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The Arizona immigration law is catnip for Michael Gerson's brand of moral preening. In his column today he writes, "It sorts Republicans according to their political and moral seriousness." (I'm in the morally unserious camp, in case you're keeping score, along with George Will, whose column ran right below Gerson's.)
He sees the bill as an attempt by Arizona "to take control of American immigration policy," which is funny, since it's more an example of plugging existing American immigration law into Arizona's own statutes. He didn't invoke the Nazis (though you know he wanted to), but he did write this:
Americans are not accustomed to the command "Your papers, please," however politely delivered. The distinctly American response to such a request would be "Go to hell," and then "See you in court."
I hope next time Gerson is stopped by a Virginia state trooper for, say, speeding on I-95, and is asked to show his license and registration, he tells the officer to "go to hell," because "see you in court" is exactly the response he'll get — if he's lucky.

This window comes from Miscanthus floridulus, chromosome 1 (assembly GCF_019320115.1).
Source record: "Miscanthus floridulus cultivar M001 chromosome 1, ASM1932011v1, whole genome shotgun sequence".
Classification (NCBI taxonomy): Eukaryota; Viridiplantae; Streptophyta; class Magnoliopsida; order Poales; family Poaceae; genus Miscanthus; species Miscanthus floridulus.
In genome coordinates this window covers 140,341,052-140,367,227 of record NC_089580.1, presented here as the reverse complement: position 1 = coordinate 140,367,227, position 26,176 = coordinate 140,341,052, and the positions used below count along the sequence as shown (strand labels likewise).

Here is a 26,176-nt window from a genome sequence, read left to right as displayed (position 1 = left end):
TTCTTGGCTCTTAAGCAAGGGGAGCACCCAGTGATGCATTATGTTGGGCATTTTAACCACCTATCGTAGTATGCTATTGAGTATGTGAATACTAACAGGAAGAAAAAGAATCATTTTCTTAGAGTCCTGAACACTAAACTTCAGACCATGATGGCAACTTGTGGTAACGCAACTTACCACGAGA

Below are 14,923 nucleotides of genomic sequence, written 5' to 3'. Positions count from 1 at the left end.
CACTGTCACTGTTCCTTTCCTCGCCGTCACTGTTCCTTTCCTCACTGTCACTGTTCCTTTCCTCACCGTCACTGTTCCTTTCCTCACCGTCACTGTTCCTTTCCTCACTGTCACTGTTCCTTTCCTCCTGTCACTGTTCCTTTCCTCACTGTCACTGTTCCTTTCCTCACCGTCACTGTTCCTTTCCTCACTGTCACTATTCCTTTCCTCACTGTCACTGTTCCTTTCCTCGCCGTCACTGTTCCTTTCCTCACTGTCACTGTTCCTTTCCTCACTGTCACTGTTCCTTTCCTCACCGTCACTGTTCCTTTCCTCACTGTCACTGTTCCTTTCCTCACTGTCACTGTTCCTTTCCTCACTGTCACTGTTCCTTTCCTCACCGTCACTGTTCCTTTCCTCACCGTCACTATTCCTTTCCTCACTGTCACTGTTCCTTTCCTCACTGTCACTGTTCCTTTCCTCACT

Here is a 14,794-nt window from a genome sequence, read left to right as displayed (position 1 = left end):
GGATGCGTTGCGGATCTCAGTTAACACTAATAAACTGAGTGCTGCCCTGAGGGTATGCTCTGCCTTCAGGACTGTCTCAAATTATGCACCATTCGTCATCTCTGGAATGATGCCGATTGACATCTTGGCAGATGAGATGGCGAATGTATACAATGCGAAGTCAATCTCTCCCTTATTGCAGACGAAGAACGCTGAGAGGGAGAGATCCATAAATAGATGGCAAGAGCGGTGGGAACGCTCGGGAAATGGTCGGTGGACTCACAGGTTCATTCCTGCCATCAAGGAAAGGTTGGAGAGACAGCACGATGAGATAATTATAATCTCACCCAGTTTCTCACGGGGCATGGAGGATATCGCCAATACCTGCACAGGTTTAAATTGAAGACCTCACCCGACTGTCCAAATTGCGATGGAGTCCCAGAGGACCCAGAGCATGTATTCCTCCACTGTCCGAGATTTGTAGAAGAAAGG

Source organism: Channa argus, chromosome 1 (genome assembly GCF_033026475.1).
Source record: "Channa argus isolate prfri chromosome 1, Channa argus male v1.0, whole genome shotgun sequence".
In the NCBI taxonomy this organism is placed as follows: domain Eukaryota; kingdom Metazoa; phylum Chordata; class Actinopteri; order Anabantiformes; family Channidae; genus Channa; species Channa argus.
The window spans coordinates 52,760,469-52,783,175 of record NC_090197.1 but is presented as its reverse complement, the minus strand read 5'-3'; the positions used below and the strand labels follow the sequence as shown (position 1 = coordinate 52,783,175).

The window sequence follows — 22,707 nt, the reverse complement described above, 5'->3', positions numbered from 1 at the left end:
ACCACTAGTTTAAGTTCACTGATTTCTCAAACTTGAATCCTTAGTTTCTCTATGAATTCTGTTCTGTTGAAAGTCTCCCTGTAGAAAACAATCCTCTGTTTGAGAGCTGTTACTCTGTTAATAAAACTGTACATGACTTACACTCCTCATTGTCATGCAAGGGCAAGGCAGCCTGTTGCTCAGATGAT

And finally, he makes his usual pitch for compassionate conservatism:
The resulting debate [over California's Prop. 187 in 1994] revealed a gap in judgment. Wilson rode ethnically based resentment to reelection — while alienating Latinos in large numbers, driving the state Republican Party into irrelevance and earning the general contempt of history. Republican leaders such as Jack Kemp and then-Gov. George W. Bush of Texas (I have worked for both men) fought the political current, opposed Proposition 187-like restrictions and gained in stature over time.
I'm surprised only that he didn't capitalize the H in "the general contempt of history." California Republican gubernatorial candidates who campaigned on immigration won (Wilson and Schwarzenegger), while those who ran in fear from the issue lost (Simon and Lungren). The state GOP is irrelevant because it's curled up in a corner, mewling, pleading for the approval of the likes of Gerson.
Also, I would not hold up Kemp and W. as political-current-fighting, stature-gaining heroes. Kemp, may he rest in peace, stopped gaining in stature a long, long time ago, and conservatism will take a long time to recover from Bush's gain in stature.
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